One day you’re a vice-governor of Jiangsu province, based in Nanjing. The following day, you’re suddenly officially named the mayor of Nanjing.
That’s what happened to Lan Shaomin [蓝绍敏] who, in an unexpected announcement here on Friday, was named to replace Nanjing mayor Miao Ruilin [缪瑞林].
It’s a puzzling piece of news.
First, there’s the timing of the announcement.
According to official reports, Miao’s request to resign from his position as mayor was accepted [接受缪瑞林同志辞去] on the very eve of the city’s “Two Meetings” [两会]—the annual conclave of representatives which help chart the city’s course for the coming year.
Maybe. But this is a meaningful gathering, especially this year as it’s being held in the wake of the 19th Party Congress. For the mayor of Nanjing to step away just before this major event gets underway smacks of something nefarious as well as abrupt, especially as Miao was out in public a little over a week prior to this news.
There’s also the way in which Miao departed and Lan took over.
Usually an official steps aside; a successor is named, shown shaking hands with his predecessor; and political life is presented as returning to normal. In this case, however, there was no official handover, just the announcement. Moreover, no reason was given for the change; these days there often is.
It may be that Miao is in poor health—although even in that event, there can be some sort of public mention.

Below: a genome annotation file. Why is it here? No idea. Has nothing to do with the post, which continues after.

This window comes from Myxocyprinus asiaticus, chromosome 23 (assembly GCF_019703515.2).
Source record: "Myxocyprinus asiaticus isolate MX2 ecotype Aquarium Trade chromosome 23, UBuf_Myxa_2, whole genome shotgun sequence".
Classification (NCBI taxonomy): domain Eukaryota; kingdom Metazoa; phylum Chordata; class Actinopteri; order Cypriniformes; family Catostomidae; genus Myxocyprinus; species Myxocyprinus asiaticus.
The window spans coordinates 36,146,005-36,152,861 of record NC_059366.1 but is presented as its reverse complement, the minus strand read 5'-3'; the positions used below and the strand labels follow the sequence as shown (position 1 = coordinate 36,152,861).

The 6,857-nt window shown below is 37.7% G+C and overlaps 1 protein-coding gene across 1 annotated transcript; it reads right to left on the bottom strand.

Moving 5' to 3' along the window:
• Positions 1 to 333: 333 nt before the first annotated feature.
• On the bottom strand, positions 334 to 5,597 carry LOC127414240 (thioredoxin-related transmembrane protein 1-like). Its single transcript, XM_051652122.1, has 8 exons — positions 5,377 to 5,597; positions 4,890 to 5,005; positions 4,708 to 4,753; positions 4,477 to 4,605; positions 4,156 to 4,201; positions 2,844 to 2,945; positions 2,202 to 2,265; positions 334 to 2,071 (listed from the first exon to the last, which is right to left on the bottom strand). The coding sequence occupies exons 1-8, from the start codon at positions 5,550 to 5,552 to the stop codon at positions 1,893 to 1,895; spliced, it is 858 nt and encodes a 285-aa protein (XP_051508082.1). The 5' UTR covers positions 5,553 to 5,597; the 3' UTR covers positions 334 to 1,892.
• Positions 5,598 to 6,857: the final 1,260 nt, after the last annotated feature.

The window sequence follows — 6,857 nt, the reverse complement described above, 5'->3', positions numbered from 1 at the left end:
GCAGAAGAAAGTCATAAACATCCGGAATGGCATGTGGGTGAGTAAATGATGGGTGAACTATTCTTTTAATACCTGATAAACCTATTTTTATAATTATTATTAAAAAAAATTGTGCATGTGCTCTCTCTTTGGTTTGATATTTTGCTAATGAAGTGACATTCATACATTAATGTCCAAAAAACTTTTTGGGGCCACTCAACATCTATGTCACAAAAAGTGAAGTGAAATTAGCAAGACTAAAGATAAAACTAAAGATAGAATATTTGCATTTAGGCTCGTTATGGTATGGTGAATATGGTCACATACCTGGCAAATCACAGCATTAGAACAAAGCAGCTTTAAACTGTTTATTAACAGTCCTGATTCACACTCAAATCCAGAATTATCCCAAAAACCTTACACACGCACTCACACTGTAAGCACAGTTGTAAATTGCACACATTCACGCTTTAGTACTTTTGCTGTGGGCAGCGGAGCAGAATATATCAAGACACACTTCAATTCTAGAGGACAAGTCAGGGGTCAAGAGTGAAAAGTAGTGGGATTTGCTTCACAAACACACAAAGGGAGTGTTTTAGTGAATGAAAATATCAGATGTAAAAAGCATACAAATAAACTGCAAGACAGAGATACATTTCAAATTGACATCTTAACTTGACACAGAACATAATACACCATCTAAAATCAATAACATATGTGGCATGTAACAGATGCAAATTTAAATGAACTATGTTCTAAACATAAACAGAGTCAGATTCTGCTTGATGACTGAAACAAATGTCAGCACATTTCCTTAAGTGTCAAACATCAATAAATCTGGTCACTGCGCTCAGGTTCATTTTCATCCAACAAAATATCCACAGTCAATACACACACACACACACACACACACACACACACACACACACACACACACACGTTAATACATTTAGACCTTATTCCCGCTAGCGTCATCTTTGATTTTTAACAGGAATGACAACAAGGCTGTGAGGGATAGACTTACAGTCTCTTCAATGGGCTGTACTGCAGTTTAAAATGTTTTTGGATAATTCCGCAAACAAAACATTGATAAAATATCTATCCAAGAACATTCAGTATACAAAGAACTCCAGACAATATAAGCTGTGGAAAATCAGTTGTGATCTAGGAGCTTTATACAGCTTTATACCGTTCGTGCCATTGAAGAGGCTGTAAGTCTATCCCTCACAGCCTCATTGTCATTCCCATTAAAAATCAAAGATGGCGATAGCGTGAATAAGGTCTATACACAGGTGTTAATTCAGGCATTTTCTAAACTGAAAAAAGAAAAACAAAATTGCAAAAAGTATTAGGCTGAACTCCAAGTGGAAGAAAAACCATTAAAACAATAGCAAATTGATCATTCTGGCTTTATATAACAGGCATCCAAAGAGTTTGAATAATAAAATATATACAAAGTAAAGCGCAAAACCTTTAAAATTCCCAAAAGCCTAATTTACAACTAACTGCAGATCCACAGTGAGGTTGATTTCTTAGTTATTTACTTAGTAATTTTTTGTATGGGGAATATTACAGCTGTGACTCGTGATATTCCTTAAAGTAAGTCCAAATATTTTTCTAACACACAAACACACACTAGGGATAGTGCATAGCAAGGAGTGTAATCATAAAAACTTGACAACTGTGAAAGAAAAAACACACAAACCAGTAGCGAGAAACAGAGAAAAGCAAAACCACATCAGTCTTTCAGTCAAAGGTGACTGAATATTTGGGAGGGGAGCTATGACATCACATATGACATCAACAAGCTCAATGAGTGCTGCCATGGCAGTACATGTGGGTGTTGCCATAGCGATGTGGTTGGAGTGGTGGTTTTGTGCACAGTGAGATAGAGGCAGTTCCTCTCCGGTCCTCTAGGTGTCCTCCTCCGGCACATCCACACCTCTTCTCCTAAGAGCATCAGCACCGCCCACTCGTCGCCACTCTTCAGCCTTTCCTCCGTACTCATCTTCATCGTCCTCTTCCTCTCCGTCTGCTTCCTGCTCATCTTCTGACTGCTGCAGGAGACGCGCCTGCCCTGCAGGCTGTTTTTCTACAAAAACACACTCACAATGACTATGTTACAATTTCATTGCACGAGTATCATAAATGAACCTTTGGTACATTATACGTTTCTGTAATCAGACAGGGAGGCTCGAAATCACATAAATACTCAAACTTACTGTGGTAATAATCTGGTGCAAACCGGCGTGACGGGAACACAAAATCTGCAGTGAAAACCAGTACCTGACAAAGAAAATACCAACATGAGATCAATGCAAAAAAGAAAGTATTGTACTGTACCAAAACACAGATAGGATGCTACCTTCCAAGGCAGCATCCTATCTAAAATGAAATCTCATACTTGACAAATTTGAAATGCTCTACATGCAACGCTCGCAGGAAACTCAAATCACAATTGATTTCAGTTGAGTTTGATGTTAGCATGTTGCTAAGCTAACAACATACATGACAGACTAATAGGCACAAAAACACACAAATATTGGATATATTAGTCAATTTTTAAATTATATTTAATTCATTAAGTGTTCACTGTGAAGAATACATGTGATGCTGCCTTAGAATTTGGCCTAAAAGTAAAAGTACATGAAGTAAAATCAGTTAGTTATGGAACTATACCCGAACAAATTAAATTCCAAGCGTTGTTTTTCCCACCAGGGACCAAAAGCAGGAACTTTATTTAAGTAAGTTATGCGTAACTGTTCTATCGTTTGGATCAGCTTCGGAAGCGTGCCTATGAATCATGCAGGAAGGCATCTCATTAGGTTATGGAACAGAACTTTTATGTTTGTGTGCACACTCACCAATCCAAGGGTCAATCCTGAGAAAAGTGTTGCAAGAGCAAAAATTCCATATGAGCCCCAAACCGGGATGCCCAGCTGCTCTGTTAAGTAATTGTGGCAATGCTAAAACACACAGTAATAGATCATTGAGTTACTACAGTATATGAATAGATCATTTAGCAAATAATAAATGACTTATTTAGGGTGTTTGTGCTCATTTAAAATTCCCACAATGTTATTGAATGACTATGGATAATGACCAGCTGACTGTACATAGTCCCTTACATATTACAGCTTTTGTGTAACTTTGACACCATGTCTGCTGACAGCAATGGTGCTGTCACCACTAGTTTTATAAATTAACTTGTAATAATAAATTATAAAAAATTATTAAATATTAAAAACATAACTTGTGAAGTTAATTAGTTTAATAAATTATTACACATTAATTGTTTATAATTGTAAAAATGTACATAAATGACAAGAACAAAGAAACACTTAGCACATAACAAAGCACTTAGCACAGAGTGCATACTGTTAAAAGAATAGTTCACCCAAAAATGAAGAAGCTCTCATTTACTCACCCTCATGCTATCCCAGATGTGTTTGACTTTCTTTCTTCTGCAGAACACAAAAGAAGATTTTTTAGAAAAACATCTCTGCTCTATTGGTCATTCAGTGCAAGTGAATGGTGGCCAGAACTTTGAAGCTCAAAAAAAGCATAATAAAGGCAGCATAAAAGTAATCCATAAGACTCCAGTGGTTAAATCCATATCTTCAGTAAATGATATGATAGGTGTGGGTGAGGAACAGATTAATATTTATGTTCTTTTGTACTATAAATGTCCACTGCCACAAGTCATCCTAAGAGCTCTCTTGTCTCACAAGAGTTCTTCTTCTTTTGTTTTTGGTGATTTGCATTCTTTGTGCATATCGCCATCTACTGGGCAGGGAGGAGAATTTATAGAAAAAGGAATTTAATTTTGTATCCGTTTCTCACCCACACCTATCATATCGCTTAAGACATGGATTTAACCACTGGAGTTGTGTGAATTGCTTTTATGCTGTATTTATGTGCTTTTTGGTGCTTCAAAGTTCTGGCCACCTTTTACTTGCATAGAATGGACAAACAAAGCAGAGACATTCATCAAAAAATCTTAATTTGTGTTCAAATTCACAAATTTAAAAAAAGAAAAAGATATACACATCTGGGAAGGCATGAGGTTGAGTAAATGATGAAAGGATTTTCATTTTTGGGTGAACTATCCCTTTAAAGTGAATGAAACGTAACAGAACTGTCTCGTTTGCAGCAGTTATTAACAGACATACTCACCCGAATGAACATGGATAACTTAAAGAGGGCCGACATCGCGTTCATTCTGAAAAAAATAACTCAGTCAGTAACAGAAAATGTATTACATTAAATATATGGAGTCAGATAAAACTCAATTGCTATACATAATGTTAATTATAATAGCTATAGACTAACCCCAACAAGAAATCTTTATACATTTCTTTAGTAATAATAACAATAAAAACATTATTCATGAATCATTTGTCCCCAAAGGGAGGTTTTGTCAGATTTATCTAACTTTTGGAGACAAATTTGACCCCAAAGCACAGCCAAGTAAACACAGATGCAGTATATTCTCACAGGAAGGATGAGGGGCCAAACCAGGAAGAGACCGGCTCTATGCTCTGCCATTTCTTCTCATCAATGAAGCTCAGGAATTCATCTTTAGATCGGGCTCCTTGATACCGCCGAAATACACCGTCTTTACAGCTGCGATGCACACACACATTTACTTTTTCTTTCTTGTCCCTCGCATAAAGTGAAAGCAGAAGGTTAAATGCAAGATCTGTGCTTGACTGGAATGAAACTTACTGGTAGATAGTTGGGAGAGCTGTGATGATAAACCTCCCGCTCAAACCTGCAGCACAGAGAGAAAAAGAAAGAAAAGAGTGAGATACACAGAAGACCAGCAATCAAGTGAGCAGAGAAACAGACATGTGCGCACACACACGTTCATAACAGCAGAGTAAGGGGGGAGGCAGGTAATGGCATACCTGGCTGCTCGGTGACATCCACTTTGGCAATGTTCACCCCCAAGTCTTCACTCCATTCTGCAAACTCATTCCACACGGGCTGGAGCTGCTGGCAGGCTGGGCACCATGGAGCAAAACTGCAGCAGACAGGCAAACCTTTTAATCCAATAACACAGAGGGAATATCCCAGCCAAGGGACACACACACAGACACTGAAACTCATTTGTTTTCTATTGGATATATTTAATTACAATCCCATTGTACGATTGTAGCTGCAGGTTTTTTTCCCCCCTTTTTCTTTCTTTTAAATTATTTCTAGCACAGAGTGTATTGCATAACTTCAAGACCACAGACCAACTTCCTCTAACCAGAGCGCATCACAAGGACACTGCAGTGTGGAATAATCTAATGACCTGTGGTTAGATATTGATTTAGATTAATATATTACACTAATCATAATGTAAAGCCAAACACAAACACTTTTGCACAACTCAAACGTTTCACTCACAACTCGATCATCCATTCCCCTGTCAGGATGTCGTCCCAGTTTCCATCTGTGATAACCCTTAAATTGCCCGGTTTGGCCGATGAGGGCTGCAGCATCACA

And all of this is baffling for another reason.
Miao did an excellent job in a difficult situation when he became Nanjing’s acting mayor in December of 2013, succeeding the fabulously corrupt and greatly despised Ji Jianye [季建业] when the latter was ousted for graft. Miao was popular among many local officials and the public here knew him as someone who was a vast improvement over his predecessor. One would have thought that if Miao were leaving his position as mayor, it would be because he was being promoted.
And maybe that’s what will end up happening.
Still, whether Miao stepped down or was pushed down is an important question, beyond Nanjing.
If the former, we’ll likely hear more of him in the months ahead. Miao seemed a striver, and perhaps he still is.
But if Miao has been cast into political purgatory, it might be because Beijing wasn’t happy with what some saw as a dearth of support for Xi and his program. Nanjing hasn’t been exactly gushy in its references to the resolutions reached there in October, and surely that’s been noticed by Beijing.
Or Miao may have fallen victim to what is looking like a re-energized anticorruption campaign here in Nanjing. Maybe he’s being held responsible—or just being held.
Miao’s resignation is either a spot of local news, or a harbinger of something larger in the province and perhaps beyond. Perhaps his successor will share the answers—once he gets settled into his new job.